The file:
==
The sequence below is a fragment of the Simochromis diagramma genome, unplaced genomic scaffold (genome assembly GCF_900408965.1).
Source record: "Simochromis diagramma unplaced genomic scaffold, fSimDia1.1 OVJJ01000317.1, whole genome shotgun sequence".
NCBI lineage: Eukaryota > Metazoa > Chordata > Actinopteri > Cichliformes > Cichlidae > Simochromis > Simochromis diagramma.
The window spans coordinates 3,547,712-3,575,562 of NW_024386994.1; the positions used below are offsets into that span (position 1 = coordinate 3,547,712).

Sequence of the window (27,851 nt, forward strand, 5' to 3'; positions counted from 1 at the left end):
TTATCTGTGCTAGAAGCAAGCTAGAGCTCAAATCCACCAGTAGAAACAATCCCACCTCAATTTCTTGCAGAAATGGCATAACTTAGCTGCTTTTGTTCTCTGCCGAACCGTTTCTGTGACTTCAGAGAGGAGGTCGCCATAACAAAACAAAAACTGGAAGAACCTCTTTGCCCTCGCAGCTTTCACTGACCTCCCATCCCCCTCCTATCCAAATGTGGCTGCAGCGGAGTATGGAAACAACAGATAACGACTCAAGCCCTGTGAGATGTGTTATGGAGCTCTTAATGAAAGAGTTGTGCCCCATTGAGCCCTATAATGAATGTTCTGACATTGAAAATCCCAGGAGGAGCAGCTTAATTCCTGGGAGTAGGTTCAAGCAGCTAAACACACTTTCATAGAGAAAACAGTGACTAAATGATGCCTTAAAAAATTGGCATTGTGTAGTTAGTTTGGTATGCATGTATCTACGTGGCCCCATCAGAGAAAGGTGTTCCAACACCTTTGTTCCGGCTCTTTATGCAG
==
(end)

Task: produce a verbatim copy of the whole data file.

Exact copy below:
The sequence below is a fragment of the Simochromis diagramma genome, unplaced genomic scaffold (genome assembly GCF_900408965.1).
Source record: "Simochromis diagramma unplaced genomic scaffold, fSimDia1.1 OVJJ01000317.1, whole genome shotgun sequence".
NCBI lineage: Eukaryota > Metazoa > Chordata > Actinopteri > Cichliformes > Cichlidae > Simochromis > Simochromis diagramma.
The window spans coordinates 3,547,712-3,575,562 of NW_024386994.1; the positions used below are offsets into that span (position 1 = coordinate 3,547,712).

Sequence of the window (27,851 nt, forward strand, 5' to 3'; positions counted from 1 at the left end):
TTATCTGTGCTAGAAGCAAGCTAGAGCTCAAATCCACCAGTAGAAACAATCCCACCTCAATTTCTTGCAGAAATGGCATAACTTAGCTGCTTTTGTTCTCTGCCGAACCGTTTCTGTGACTTCAGAGAGGAGGTCGCCATAACAAAACAAAAACTGGAAGAACCTCTTTGCCCTCGCAGCTTTCACTGACCTCCCATCCCCCTCCTATCCAAATGTGGCTGCAGCGGAGTATGGAAACAACAGATAACGACTCAAGCCCTGTGAGATGTGTTATGGAGCTCTTAATGAAAGAGTTGTGCCCCATTGAGCCCTATAATGAATGTTCTGACATTGAAAATCCCAGGAGGAGCAGCTTAATTCCTGGGAGTAGGTTCAAGCAGCTAAACACACTTTCATAGAGAAAACAGTGACTAAATGATGCCTTAAAAAATTGGCATTGTGTAGTTAGTTTGGTATGCATGTATCTACGTGGCCCCATCAGAGAAAGGTGTTCCAACACCTTTGTTCCGGCTCTTTATGCAG